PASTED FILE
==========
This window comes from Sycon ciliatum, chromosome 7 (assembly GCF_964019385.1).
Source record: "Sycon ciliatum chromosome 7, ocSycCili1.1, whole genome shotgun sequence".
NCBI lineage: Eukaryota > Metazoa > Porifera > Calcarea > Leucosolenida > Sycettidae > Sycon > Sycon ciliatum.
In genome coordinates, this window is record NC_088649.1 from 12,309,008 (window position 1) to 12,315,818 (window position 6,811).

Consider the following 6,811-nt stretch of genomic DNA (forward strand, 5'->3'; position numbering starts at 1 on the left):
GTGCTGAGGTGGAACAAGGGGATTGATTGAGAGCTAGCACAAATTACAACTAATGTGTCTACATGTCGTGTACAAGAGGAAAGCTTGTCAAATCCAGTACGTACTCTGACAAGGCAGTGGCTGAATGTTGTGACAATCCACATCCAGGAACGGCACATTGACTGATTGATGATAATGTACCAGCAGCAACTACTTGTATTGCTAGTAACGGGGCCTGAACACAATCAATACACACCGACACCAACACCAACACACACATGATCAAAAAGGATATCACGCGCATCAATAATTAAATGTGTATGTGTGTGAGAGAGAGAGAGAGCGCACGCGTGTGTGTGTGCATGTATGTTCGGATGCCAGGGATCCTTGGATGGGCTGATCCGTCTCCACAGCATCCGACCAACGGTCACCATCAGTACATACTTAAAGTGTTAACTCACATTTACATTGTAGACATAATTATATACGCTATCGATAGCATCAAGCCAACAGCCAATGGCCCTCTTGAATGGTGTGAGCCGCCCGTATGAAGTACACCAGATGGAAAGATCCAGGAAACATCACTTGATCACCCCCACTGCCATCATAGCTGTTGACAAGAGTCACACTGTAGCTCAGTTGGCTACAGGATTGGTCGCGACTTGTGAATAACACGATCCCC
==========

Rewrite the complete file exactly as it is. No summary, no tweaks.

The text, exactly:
This window comes from Sycon ciliatum, chromosome 7 (assembly GCF_964019385.1).
Source record: "Sycon ciliatum chromosome 7, ocSycCili1.1, whole genome shotgun sequence".
NCBI lineage: Eukaryota > Metazoa > Porifera > Calcarea > Leucosolenida > Sycettidae > Sycon > Sycon ciliatum.
In genome coordinates, this window is record NC_088649.1 from 12,309,008 (window position 1) to 12,315,818 (window position 6,811).

Consider the following 6,811-nt stretch of genomic DNA (forward strand, 5'->3'; position numbering starts at 1 on the left):
GTGCTGAGGTGGAACAAGGGGATTGATTGAGAGCTAGCACAAATTACAACTAATGTGTCTACATGTCGTGTACAAGAGGAAAGCTTGTCAAATCCAGTACGTACTCTGACAAGGCAGTGGCTGAATGTTGTGACAATCCACATCCAGGAACGGCACATTGACTGATTGATGATAATGTACCAGCAGCAACTACTTGTATTGCTAGTAACGGGGCCTGAACACAATCAATACACACCGACACCAACACCAACACACACATGATCAAAAAGGATATCACGCGCATCAATAATTAAATGTGTATGTGTGTGAGAGAGAGAGAGAGCGCACGCGTGTGTGTGTGCATGTATGTTCGGATGCCAGGGATCCTTGGATGGGCTGATCCGTCTCCACAGCATCCGACCAACGGTCACCATCAGTACATACTTAAAGTGTTAACTCACATTTACATTGTAGACATAATTATATACGCTATCGATAGCATCAAGCCAACAGCCAATGGCCCTCTTGAATGGTGTGAGCCGCCCGTATGAAGTACACCAGATGGAAAGATCCAGGAAACATCACTTGATCACCCCCACTGCCATCATAGCTGTTGACAAGAGTCACACTGTAGCTCAGTTGGCTACAGGATTGGTCGCGACTTGTGAATAACACGATCCCC